not forgotten . . .

Billy Vukovich III

Fresno, CA
31.Aug.1963 - 25.Nov.1990

Quote from Billy Vukovich III:

"I know I'm alot luckier than most kids my age, because I've never wondered or worried about what I'd do with my life. I already know exactly what I want to do for the rest of my life. From as far back as I can remember, I've always wanted to drive race cars. It's in my blood - it's what I love to do."

Billy will always remain one of my very favorite racing personalities!

As an avid Indy car and automobile racing enthusiast (SCCA licensed) I expressed my passion for the sport as a professional photographer operating under the business name of “FAST (Fresno Auto Sports Track) Publications”. I was official track photographer of Madera and Hanford speedways including freelance for Mesa Marin. It was at Madera speedway were I met Billy III and his father Bill II. This was back in the day when Everett Edlund, Johnny Brazil, Al Pombo, Anthony Simone, Wally Pankrast, Davey Hamilton, The Carrot King, Paul Durant, etc. were racing. Prior to Madera Speedway I had photographed Indy cars, Sport Cars, Formula One, Trans Am, and IMSA primarily at Laguna Seca and Long beach.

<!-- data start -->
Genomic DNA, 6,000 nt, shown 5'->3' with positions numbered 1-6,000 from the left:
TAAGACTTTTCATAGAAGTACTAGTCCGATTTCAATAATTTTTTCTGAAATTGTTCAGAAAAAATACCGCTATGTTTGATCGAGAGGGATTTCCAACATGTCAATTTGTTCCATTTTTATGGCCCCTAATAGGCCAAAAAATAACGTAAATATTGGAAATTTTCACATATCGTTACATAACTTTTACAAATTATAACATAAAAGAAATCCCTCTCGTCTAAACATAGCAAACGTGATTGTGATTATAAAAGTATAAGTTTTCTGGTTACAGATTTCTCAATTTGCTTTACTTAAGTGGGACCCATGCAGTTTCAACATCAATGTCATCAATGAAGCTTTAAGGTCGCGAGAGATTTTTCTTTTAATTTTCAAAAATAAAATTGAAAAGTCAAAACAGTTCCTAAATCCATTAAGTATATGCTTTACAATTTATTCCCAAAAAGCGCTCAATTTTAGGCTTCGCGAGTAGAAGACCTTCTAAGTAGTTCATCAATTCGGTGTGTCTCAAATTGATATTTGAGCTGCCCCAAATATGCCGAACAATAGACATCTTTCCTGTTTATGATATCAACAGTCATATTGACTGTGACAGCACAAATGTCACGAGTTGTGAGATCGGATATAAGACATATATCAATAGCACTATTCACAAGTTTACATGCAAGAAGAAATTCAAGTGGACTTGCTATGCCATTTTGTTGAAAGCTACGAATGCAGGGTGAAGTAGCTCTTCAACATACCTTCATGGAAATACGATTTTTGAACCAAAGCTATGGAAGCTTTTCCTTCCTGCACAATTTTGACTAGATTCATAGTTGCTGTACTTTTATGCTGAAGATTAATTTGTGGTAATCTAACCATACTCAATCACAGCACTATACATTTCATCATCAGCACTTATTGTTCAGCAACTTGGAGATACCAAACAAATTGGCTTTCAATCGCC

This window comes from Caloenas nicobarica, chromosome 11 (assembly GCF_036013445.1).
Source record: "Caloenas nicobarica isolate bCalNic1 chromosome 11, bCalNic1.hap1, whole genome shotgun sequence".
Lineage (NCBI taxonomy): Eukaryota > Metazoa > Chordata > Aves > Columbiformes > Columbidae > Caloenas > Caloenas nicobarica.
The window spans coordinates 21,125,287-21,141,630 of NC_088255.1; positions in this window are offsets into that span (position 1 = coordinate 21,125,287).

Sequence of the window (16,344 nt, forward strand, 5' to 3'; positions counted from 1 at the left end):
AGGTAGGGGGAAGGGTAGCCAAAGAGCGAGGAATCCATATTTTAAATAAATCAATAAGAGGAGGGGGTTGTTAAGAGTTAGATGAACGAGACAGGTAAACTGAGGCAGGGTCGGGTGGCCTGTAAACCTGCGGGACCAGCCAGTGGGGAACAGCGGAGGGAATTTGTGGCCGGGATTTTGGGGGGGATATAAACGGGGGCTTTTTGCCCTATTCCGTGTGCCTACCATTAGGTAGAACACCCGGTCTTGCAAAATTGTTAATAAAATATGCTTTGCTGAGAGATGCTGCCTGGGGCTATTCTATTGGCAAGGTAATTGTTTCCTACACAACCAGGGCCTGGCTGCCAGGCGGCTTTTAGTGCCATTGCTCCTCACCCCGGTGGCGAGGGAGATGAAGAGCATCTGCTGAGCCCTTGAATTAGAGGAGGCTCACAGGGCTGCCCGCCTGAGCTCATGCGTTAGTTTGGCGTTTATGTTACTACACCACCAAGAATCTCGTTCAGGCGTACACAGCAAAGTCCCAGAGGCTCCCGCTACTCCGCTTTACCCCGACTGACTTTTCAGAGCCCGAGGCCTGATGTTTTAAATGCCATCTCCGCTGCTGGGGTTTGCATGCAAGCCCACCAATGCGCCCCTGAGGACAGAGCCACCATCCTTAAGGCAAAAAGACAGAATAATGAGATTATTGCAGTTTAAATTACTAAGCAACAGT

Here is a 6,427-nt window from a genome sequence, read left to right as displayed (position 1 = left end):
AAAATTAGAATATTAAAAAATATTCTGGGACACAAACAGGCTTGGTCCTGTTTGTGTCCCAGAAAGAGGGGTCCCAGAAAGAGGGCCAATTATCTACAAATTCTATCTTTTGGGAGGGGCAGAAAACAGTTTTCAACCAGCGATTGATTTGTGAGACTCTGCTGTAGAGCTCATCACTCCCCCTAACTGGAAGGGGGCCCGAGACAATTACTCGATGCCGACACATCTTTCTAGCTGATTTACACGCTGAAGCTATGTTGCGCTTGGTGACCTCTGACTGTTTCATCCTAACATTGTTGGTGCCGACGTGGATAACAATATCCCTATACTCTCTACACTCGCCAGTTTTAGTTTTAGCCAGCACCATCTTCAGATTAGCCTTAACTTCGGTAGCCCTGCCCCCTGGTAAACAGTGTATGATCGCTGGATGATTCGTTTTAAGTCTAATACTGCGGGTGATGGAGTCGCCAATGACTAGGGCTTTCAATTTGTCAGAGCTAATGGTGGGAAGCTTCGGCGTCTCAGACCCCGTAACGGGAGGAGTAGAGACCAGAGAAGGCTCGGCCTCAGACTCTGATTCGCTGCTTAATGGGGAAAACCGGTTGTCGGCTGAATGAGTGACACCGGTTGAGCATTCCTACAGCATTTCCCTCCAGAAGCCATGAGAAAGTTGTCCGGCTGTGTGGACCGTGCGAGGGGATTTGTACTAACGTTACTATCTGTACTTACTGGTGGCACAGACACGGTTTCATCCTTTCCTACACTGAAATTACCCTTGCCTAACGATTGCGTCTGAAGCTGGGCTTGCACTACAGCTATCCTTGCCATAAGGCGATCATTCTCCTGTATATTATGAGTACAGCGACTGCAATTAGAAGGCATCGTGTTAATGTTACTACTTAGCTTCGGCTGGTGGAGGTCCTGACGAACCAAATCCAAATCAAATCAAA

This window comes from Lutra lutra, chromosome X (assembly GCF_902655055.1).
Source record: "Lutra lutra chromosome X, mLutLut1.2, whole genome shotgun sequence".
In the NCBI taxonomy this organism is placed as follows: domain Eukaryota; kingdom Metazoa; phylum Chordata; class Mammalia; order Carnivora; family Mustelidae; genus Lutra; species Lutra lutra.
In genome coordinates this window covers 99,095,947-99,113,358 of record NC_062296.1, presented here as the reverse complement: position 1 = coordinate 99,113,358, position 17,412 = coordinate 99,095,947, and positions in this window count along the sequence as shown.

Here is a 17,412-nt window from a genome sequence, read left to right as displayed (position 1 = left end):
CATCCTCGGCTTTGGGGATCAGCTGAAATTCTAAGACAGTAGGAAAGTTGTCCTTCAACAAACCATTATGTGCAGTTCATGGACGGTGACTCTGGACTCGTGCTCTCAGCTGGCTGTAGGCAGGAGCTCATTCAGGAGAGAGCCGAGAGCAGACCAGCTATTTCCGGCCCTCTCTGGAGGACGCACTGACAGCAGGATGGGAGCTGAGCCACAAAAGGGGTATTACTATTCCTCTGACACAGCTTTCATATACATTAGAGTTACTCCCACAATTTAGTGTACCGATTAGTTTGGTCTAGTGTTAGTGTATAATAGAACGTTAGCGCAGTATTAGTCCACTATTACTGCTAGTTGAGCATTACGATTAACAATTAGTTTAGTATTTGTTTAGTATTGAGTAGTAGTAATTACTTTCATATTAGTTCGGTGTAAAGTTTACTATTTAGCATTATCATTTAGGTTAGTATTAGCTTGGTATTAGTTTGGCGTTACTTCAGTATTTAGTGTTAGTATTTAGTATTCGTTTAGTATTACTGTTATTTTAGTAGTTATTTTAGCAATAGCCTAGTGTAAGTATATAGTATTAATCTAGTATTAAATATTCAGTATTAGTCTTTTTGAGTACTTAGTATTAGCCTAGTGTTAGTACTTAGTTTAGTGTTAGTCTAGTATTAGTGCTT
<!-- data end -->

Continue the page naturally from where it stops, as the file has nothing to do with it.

Ironically, my father Don Thurber (Korean War Vet) went to Roosevelt High and grew up around the corner from Bill Vukovich Senior in Fresno. My dad told me stories of Bill Senior taking hot laps around the block in his midget to shake it out for the infamous Kearney Bowl. He too was a avid Vukovich fan with many fond memories of growing up with the Vukovich’s.

Billy III was a kind and very driven young man. He was always polite and respectful to others. I did a lot of photography work for Billy (and sponsors) during his Super Modified era. Bill and his girlfriend would occasionally come to my house in Fresno and sort through my photographs to find the perfect shot. I have hundreds of archived pictures of him.